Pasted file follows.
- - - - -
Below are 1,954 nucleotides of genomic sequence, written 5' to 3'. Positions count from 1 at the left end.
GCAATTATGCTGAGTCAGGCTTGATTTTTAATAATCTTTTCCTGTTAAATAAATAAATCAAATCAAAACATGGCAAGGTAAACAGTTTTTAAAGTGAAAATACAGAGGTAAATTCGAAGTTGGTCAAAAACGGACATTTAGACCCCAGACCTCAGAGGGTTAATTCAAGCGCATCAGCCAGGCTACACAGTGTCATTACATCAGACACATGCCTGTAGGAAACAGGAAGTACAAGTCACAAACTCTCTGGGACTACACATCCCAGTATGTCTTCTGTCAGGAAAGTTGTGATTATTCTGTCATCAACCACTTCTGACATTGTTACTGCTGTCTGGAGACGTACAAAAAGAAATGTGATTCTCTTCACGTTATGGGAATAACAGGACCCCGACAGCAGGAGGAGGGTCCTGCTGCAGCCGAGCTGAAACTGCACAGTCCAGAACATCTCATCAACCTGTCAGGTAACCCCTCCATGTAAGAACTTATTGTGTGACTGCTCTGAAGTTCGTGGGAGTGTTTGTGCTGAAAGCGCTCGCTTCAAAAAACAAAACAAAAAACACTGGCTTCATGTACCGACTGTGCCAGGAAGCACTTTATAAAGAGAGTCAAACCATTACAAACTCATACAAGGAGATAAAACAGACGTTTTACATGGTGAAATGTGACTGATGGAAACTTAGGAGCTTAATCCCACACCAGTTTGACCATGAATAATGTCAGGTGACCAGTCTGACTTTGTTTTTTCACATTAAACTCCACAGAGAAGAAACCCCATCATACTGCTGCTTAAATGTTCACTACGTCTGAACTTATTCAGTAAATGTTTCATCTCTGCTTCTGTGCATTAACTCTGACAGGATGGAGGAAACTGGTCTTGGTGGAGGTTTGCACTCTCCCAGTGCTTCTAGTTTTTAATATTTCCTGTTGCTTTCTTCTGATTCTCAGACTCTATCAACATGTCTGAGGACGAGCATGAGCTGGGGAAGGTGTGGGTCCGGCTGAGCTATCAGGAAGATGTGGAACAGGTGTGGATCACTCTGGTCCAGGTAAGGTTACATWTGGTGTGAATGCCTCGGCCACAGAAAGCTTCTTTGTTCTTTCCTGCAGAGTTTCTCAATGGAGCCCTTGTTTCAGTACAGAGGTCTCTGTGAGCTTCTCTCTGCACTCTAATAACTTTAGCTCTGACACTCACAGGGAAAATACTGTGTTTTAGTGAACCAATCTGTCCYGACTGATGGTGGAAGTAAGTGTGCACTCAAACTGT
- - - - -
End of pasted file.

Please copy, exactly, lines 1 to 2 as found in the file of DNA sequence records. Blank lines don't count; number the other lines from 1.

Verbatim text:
Below are 1,954 nucleotides of genomic sequence, written 5' to 3'. Positions count from 1 at the left end.
GCAATTATGCTGAGTCAGGCTTGATTTTTAATAATCTTTTCCTGTTAAATAAATAAATCAAATCAAAACATGGCAAGGTAAACAGTTTTTAAAGTGAAAATACAGAGGTAAATTCGAAGTTGGTCAAAAACGGACATTTAGACCCCAGACCTCAGAGGGTTAATTCAAGCGCATCAGCCAGGCTACACAGTGTCATTACATCAGACACATGCCTGTAGGAAACAGGAAGTACAAGTCACAAACTCTCTGGGACTACACATCCCAGTATGTCTTCTGTCAGGAAAGTTGTGATTATTCTGTCATCAACCACTTCTGACATTGTTACTGCTGTCTGGAGACGTACAAAAAGAAATGTGATTCTCTTCACGTTATGGGAATAACAGGACCCCGACAGCAGGAGGAGGGTCCTGCTGCAGCCGAGCTGAAACTGCACAGTCCAGAACATCTCATCAACCTGTCAGGTAACCCCTCCATGTAAGAACTTATTGTGTGACTGCTCTGAAGTTCGTGGGAGTGTTTGTGCTGAAAGCGCTCGCTTCAAAAAACAAAACAAAAAACACTGGCTTCATGTACCGACTGTGCCAGGAAGCACTTTATAAAGAGAGTCAAACCATTACAAACTCATACAAGGAGATAAAACAGACGTTTTACATGGTGAAATGTGACTGATGGAAACTTAGGAGCTTAATCCCACACCAGTTTGACCATGAATAATGTCAGGTGACCAGTCTGACTTTGTTTTTTCACATTAAACTCCACAGAGAAGAAACCCCATCATACTGCTGCTTAAATGTTCACTACGTCTGAACTTATTCAGTAAATGTTTCATCTCTGCTTCTGTGCATTAACTCTGACAGGATGGAGGAAACTGGTCTTGGTGGAGGTTTGCACTCTCCCAGTGCTTCTAGTTTTTAATATTTCCTGTTGCTTTCTTCTGATTCTCAGACTCTATCAACATGTCTGAGGACGAGCATGAGCTGGGGAAGGTGTGGGTCCGGCTGAGCTATCAGGAAGATGTGGAACAGGTGTGGATCACTCTGGTCCAGGTAAGGTTACATWTGGTGTGAATGCCTCGGCCACAGAAAGCTTCTTTGTTCTTTCCTGCAGAGTTTCTCAATGGAGCCCTTGTTTCAGTACAGAGGTCTCTGTGAGCTTCTCTCTGCACTCTAATAACTTTAGCTCTGACACTCACAGGGAAAATACTGTGTTTTAGTGAACCAATCTGTCCYGACTGATGGTGGAAGTAAGTGTGCACTCAAACTGT